What he's saying can be boiled down to something very simple. The QuickVPN client will accept any box's site certificate. It's that trusting. The client will trust to the point of coughing up it's own username/password to anyone. Whether it's in the clear (it isn't) or not is immaterial as he proposes that you can setup a MiM attack where you can fool the QuickVPN client into showing you its private parts on a TLS-encrypted link. That would be in step (3) below [the trace below is a summary of an actual QuickVPN session being established and is observed by a box on a common subnet]

    What this means is that if the user hasn't misspelled his username and password an attacker can now login to the VPN gateway with these credentials. He then muddies the waters by suggesting a broader, but tangential, issue where all Linksys boxes of same make/model have the same certificate installed on them. You cannot easily replace the certificate. I suspect that the certificate is only replaced when you do a firmware upgrade. But who cares? The issue remains that the QuickVPN client trusts everyone. Gullible git software!

    This is a very specialized attack by a motivated attacker. As someone pointed out in a separate post there are a lot juicier exploits that a potential attacker will sink their teeth into before attacking your QuickVPN connection. Should you be worried? Yes. But first a caveat: I suspect that the threat level is similar to the likelihood of being killed in a terrorist attack. If you are doing a bunch of simple things like using switched infrastructure with no port mirroring on a campus network the chance that an attacker will intercept and use your credentials is incredibly small.

    ================================
    Summary Trace of QuickVPN Session Establishment (C = Client; S = Server)
    ================================
    1. C-to-S: HTTPS - TLSv2 Client Hello -- ie: client knocks on server door;
    2. S-to-C: HTTPS: Server Hello, Certificate Exchange w/ client
    3. C-to-S: HTTPS: Client Key Exchange, Change Cipher Spec, Encrypted Handshake Message
    4. S-to-C: HTTPS: Change Cipher Spec, Encrypted Handshake Message (basically an ACK)
    5. S-to-C: ISAKMP: Identity Protection (Main Mode)
    6. S-to-C: ISAKMP: Identity Protection (Main Mode)
    7. C-to-S: HTTPS: Application Data (ie: username/password [?])
    8. S-to-C: HTTPS: Application Data
    9. C-to-S: HTTPS: Encrypted Alert
    10. C-to-S / S-to-C: ISAKMP: several more Identity Protection (Main Mode) messages
    11. C-to-S / S-to-C: ISAKMP: agree to switch to Quick Mode --probably agreeing on ciphers for Phase II
    12. -- IKE Phase I Established --
    13. -- IKE Phase II Established -- using ESP (ie: protocol 50)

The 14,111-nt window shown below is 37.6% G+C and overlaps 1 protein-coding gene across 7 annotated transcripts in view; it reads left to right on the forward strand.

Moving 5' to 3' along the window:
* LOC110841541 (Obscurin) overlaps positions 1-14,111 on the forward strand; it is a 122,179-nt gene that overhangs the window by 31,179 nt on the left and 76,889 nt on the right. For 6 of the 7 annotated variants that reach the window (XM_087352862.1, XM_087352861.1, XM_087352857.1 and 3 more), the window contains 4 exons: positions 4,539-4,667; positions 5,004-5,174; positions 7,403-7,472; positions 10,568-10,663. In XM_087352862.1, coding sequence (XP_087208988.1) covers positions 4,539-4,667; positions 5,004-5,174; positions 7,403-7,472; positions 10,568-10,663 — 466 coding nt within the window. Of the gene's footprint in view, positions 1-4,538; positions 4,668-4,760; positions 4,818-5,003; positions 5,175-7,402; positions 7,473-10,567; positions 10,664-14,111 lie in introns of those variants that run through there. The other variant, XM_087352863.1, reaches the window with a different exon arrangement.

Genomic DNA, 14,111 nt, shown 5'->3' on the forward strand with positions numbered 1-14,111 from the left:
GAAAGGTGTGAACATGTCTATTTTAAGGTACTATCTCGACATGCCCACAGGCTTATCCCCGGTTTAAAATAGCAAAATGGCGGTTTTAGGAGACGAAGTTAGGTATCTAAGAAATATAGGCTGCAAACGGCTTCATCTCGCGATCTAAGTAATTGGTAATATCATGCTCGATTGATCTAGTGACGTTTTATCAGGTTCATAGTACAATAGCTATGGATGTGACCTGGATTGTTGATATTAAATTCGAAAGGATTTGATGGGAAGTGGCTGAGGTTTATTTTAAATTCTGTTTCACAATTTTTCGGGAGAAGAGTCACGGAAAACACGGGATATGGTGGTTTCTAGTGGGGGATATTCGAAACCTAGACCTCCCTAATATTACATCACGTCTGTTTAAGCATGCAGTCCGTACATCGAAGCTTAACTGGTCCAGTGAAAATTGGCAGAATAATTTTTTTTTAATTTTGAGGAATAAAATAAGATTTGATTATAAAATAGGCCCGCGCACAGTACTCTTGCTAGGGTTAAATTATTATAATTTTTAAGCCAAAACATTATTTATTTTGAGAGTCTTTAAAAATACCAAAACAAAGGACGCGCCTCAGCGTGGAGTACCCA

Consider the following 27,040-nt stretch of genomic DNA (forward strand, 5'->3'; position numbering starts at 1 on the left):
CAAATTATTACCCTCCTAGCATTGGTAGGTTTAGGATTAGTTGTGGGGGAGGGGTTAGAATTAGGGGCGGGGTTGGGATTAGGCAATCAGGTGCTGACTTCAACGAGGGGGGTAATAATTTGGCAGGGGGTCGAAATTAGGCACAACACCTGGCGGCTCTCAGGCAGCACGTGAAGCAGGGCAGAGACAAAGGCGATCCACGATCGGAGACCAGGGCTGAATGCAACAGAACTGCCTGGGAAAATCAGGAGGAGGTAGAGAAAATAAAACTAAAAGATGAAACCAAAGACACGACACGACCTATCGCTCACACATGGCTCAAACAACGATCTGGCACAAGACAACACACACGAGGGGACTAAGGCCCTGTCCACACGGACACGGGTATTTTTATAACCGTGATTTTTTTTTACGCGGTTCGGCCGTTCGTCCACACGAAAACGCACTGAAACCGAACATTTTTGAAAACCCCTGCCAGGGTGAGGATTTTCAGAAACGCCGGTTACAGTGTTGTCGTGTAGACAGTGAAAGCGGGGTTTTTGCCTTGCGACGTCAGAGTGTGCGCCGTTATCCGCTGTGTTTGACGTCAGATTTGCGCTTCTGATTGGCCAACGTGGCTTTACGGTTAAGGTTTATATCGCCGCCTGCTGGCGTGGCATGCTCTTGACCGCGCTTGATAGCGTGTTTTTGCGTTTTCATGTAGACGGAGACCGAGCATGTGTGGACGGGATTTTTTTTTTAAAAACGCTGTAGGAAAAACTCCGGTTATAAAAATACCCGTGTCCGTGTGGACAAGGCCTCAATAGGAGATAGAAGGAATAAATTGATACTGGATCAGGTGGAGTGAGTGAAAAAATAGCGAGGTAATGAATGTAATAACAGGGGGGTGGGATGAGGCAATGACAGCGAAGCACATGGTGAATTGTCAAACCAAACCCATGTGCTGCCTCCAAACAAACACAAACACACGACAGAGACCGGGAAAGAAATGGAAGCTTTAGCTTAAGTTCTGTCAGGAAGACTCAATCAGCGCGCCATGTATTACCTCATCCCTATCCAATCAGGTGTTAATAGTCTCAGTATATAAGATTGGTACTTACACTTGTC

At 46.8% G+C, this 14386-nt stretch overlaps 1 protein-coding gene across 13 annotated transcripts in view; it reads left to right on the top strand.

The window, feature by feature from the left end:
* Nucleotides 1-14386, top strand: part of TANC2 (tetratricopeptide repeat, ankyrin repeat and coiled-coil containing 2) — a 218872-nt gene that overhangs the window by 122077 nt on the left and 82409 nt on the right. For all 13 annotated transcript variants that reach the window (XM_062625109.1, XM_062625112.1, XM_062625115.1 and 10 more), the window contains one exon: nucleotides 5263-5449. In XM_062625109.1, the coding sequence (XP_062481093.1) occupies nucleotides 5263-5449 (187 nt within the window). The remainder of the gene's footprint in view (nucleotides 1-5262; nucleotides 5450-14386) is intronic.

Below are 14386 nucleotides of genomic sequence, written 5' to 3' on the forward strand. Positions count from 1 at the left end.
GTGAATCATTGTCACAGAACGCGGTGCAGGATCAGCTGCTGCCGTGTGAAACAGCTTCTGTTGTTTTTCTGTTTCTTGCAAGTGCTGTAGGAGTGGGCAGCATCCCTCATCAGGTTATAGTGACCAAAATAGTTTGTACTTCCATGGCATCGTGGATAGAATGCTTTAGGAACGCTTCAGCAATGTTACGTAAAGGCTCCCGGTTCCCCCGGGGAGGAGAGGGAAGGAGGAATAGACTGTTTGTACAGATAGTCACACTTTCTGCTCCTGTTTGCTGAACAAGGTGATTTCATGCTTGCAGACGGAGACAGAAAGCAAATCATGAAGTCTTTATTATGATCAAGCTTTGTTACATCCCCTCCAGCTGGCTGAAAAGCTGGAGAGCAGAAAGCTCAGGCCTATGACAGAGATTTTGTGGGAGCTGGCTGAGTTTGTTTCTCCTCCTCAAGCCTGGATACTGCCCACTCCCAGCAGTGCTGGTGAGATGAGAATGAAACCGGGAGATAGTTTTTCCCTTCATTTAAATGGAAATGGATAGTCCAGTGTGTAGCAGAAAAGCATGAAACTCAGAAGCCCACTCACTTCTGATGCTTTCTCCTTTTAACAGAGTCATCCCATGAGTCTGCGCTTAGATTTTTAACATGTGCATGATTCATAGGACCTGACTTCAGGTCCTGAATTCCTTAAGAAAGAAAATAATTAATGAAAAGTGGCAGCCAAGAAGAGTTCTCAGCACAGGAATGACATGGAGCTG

14: Lots of ESP (S-to-C and C-to-S) as encrypted data moves in VPN between peers.

    I will post this in the sticky thread too. I think it's very important to realize that this attack's efficacy is a bit overstated but nevertheless demonstrates a vulnerability that needs to be addressed.


    /Eric
     
  7. Toxic

    Toxic Administrator Staff Member

    Thanks eric for the explanation, It is without doubt a rant since you have explained the exploit in less than half the documents contents. I really wonder why the author did not just say this in the first place and keep the ranting to his on web blog.
     
  8. tfiorda

    tfiorda LI Guru Member

    Eric,

    Thanks, that is what I thought and I am glad you've had both clients on the same machine. That is what I am planning to do.

    Just as an FYI, I asked Linksys support the same question. They replied that it WILL work. However, they gave no configuration information. I've asked for that. If I get the information and get it working, I'll post that here for all.

    Thanks again,

    Tony...
     
  9. mvalenci

    mvalenci LI Guru Member

    time has passed - nothing changed ... ;)

    Few years after, I Google my name and find this funny thread.
    I guess some people are arrogant enough to "rewrite" what I have first found and mock my English (I am so sorry I had to explain to you guys, in your language what's "obvious" to you... too bad you didn't found this yourself ;) ).
    To make things clear. The document bluntly describes an attack which was never fixed properly until this day (late 2008). You may be too arrogant to understand this, even if this is written in refurbished English ;)
    why do I bother using this Linksys's controlled site... there are plenty of sites that appreciate this materia.
     
  10. levelup3

    levelup3 Addicted to LI Member

    Thanks for all your post, I have the same problem and now it has been sorted!